The Mysterious LSD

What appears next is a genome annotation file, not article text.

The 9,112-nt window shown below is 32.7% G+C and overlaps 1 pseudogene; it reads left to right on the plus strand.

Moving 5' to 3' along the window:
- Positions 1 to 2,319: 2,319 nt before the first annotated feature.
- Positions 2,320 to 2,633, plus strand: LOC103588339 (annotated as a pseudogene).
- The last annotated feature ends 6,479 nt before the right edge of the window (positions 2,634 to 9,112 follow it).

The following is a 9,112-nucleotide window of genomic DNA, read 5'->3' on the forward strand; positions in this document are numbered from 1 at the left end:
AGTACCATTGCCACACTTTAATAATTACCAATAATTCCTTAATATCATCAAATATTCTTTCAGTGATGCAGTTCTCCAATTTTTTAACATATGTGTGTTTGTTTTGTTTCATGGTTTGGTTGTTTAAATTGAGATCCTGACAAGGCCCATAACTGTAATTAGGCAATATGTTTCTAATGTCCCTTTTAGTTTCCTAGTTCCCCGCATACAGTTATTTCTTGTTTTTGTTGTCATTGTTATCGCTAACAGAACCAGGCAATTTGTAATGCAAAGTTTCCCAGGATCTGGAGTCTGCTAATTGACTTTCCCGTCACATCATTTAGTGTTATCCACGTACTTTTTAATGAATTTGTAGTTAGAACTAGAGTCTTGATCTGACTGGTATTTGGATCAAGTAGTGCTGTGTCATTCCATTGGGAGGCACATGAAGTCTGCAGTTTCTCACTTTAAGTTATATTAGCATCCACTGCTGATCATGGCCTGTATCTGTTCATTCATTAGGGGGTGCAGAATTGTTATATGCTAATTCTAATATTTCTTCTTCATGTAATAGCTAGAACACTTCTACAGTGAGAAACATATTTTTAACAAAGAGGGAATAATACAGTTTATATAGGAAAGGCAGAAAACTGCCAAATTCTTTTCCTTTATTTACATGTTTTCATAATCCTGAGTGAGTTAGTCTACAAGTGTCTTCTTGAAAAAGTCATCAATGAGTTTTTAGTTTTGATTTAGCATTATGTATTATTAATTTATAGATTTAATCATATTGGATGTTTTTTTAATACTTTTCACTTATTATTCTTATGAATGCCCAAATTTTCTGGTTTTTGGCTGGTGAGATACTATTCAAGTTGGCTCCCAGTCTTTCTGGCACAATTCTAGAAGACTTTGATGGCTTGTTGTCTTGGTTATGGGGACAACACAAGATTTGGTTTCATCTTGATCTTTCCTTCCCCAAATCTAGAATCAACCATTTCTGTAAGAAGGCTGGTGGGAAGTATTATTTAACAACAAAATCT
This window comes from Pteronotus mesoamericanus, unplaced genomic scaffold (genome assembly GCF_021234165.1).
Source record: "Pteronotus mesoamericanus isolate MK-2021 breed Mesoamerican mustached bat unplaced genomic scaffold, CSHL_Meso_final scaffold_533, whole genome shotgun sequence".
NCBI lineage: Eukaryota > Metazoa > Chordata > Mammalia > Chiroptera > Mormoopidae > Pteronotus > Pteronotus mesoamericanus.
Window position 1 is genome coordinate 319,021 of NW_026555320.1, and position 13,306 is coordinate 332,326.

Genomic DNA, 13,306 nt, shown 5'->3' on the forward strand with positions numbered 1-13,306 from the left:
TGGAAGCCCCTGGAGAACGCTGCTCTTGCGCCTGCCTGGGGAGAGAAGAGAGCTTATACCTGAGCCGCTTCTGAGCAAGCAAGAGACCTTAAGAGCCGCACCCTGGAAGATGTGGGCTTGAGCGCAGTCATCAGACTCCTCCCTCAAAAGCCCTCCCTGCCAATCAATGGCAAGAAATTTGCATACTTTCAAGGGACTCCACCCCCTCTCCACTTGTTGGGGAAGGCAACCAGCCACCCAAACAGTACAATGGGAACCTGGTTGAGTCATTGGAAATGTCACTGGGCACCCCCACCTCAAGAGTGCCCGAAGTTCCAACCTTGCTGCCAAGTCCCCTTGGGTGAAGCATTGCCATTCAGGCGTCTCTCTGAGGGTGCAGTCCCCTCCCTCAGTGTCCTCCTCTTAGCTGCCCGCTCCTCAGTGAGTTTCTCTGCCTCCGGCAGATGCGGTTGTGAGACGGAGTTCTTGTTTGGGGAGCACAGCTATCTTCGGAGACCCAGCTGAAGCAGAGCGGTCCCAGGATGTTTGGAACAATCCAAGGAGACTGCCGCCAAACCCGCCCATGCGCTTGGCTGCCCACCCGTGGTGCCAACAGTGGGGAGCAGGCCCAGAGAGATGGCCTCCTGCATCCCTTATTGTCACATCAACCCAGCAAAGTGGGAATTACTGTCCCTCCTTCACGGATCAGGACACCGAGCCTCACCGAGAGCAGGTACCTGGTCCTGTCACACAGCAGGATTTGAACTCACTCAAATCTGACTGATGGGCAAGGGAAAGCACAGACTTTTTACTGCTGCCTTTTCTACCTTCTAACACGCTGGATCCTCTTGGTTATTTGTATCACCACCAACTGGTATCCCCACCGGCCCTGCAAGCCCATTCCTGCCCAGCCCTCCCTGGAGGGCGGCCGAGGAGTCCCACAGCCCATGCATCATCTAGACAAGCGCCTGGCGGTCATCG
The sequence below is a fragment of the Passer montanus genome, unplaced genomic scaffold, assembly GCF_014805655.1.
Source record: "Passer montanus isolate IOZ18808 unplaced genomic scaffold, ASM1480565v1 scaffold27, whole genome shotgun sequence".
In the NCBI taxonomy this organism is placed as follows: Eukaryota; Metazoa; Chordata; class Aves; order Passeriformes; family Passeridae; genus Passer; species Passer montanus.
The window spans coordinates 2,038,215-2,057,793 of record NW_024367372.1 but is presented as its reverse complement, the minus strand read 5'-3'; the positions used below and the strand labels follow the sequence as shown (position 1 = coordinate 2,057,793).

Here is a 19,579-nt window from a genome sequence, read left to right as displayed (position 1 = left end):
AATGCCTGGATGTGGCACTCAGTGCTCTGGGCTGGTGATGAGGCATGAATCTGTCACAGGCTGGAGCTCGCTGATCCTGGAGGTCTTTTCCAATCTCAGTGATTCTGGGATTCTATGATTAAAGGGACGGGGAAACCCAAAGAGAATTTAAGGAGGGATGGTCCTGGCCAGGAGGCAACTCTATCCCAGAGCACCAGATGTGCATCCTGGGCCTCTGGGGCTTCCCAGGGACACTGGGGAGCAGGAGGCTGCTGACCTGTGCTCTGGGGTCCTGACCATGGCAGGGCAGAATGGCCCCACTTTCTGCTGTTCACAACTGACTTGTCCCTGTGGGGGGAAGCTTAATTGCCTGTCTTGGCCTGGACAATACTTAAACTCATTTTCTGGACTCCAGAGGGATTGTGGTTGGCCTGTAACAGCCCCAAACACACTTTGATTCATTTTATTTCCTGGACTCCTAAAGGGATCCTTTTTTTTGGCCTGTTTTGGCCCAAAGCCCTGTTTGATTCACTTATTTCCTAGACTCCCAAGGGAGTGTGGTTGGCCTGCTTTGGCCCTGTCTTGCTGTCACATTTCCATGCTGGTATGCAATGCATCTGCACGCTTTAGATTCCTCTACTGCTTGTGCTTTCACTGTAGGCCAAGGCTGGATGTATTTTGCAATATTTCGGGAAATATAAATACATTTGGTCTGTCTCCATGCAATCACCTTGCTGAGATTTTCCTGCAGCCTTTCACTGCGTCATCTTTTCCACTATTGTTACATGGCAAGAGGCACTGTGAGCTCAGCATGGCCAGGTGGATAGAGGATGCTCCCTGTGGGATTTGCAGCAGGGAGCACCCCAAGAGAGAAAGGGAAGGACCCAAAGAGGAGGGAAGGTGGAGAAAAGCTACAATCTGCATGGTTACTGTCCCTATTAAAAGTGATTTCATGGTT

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Since the 1930’s LSD has been a topic of discussion. LSD is known as one of the most controversial drugs ever created. Everything about the drug is mysterious and does not follow the norm of society. Users of LSD are people from solid middle- and upper-class backgrounds. They have many opportunities to pursue higher education and to have successful careers (Petechuk 9). To most, this statistic would seem unearthly, but LSD is notorious for giving keen insights to life, which is the main interest for consumers. The components of LSD are lysergic acid and diethylamide. LSD is often classified as a synthetic drug because it is produced only in a laboratory (Petechuk 10). Addiction is a recurrence for many drugs with the exception of LSD. “LSD is not considered an addictive drug because it does not produce the same compulsive drug-seeking behavior as cocaine, amphetamines, heroin, alcohol, or nicotine” (Everything). In the 1930’s Sandoz Pharmaceuticals in Switzerland began experimenting with new drugs. Albert Hofmann, a young chemist at Sandoz, was planning to discover a cure for individuals with respiratory and circulatory system issues. Hofmann started experimenting with the lysergic acid that is found in the Clavica pupurea fungus, rye, and other grains. Lysergic acid is used to cure headaches; Hofmann thought that the lysergic acid had potential to cure more than headaches. With the lysergic acid, he thought that diethylamide might be a possible match for a drug that could cure. Diethylamide is an amide that has the ability to bond with many proteins in the body. The brain is especially responsive to the diethylamide (Petechuk 12). In 1938 Hofmann synthesized lysergic acid with diethylamide. He then named the compou... ... middle of paper ... ...Cited Antonia Zerbisias Toronto, Star. “Tune in: psychedelic drugs are back.” Toronto Star (Canada) n.d.: EBSCO. Web. 13 Jan. 2011. “Everything you need to know about LSD.” Casa Palmera.. Web. 20 Jan. 2011. Goodman, Paula and Gabriel Koz, M.D. The Encyclopedia of Psychoactive Drugs: Designer Drugs. New York: Chelsea, 1988. Print. Griffiths, Roland R., and Charles S. Grob. “Hallucinogens as Medicine.” Scientific American 303.6 (2010): 76. EBSCO. Web. 13 Jan. 2011. “LSD.” eSSORTMENT. Web. 4 Feb. 2011. Petechuk, David. LSD. Detroit: Thomson Gale, 2005. Print. “Psychedelic Drugs.” ACNP. Ed. Henry David Abraham, Una D. Mccann, and George A. Riccaurte. American College of Neuropsychopharmacology. Web. 13 Jan. 2011. Treleven, Ed. “Man charged in alleged LSD-fueled stabbing.” Wisconsin State Journal, The (Madison, WI) 17 Dec. 2010: EBSCO. Web. 13 Jan. 2011

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